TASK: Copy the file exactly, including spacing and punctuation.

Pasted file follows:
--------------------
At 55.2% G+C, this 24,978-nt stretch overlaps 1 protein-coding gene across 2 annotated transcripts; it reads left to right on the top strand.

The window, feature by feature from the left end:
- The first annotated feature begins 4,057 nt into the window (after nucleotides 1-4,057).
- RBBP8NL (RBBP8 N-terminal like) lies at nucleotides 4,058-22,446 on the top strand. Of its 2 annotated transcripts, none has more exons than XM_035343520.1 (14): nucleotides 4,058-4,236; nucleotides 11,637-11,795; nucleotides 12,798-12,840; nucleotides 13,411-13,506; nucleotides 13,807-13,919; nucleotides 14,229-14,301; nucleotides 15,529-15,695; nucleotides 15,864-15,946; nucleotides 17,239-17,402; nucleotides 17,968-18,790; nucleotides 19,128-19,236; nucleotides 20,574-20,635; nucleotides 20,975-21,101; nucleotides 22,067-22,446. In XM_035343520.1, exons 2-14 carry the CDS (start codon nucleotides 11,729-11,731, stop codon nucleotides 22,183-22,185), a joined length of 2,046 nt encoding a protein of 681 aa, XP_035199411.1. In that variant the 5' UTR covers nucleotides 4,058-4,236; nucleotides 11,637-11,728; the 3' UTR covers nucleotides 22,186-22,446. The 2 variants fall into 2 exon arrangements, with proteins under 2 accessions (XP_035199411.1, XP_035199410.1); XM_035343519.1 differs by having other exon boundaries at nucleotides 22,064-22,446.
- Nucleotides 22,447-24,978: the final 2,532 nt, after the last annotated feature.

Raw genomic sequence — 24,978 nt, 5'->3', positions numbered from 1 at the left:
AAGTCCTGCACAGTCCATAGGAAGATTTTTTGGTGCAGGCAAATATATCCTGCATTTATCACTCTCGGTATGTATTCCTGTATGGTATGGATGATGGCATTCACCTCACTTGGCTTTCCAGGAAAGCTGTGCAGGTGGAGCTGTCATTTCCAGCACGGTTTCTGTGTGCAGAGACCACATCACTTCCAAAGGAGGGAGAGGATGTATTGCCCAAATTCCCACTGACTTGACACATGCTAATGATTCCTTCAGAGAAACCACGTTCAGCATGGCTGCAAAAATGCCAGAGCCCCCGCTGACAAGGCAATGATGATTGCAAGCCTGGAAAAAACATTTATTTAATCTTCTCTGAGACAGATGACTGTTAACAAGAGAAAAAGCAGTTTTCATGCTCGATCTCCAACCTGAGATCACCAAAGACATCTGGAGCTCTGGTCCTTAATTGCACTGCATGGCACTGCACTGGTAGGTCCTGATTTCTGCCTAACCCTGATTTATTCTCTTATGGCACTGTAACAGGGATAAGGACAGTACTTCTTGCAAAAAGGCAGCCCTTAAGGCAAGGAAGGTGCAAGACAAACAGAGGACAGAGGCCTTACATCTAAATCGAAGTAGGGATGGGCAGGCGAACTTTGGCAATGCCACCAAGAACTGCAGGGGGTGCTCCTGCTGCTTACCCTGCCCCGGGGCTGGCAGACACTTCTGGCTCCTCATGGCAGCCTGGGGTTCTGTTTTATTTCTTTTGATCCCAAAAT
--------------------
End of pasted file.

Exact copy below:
At 55.2% G+C, this 24,978-nt stretch overlaps 1 protein-coding gene across 2 annotated transcripts; it reads left to right on the top strand.

The window, feature by feature from the left end:
- The first annotated feature begins 4,057 nt into the window (after nucleotides 1-4,057).
- RBBP8NL (RBBP8 N-terminal like) lies at nucleotides 4,058-22,446 on the top strand. Of its 2 annotated transcripts, none has more exons than XM_035343520.1 (14): nucleotides 4,058-4,236; nucleotides 11,637-11,795; nucleotides 12,798-12,840; nucleotides 13,411-13,506; nucleotides 13,807-13,919; nucleotides 14,229-14,301; nucleotides 15,529-15,695; nucleotides 15,864-15,946; nucleotides 17,239-17,402; nucleotides 17,968-18,790; nucleotides 19,128-19,236; nucleotides 20,574-20,635; nucleotides 20,975-21,101; nucleotides 22,067-22,446. In XM_035343520.1, exons 2-14 carry the CDS (start codon nucleotides 11,729-11,731, stop codon nucleotides 22,183-22,185), a joined length of 2,046 nt encoding a protein of 681 aa, XP_035199411.1. In that variant the 5' UTR covers nucleotides 4,058-4,236; nucleotides 11,637-11,728; the 3' UTR covers nucleotides 22,186-22,446. The 2 variants fall into 2 exon arrangements, with proteins under 2 accessions (XP_035199411.1, XP_035199410.1); XM_035343519.1 differs by having other exon boundaries at nucleotides 22,064-22,446.
- Nucleotides 22,447-24,978: the final 2,532 nt, after the last annotated feature.

Raw genomic sequence — 24,978 nt, 5'->3', positions numbered from 1 at the left:
AAGTCCTGCACAGTCCATAGGAAGATTTTTTGGTGCAGGCAAATATATCCTGCATTTATCACTCTCGGTATGTATTCCTGTATGGTATGGATGATGGCATTCACCTCACTTGGCTTTCCAGGAAAGCTGTGCAGGTGGAGCTGTCATTTCCAGCACGGTTTCTGTGTGCAGAGACCACATCACTTCCAAAGGAGGGAGAGGATGTATTGCCCAAATTCCCACTGACTTGACACATGCTAATGATTCCTTCAGAGAAACCACGTTCAGCATGGCTGCAAAAATGCCAGAGCCCCCGCTGACAAGGCAATGATGATTGCAAGCCTGGAAAAAACATTTATTTAATCTTCTCTGAGACAGATGACTGTTAACAAGAGAAAAAGCAGTTTTCATGCTCGATCTCCAACCTGAGATCACCAAAGACATCTGGAGCTCTGGTCCTTAATTGCACTGCATGGCACTGCACTGGTAGGTCCTGATTTCTGCCTAACCCTGATTTATTCTCTTATGGCACTGTAACAGGGATAAGGACAGTACTTCTTGCAAAAAGGCAGCCCTTAAGGCAAGGAAGGTGCAAGACAAACAGAGGACAGAGGCCTTACATCTAAATCGAAGTAGGGATGGGCAGGCGAACTTTGGCAATGCCACCAAGAACTGCAGGGGGTGCTCCTGCTGCTTACCCTGCCCCGGGGCTGGCAGACACTTCTGGCTCCTCATGGCAGCCTGGGGTTCTGTTTTATTTCTTTTGATCCCAAAAT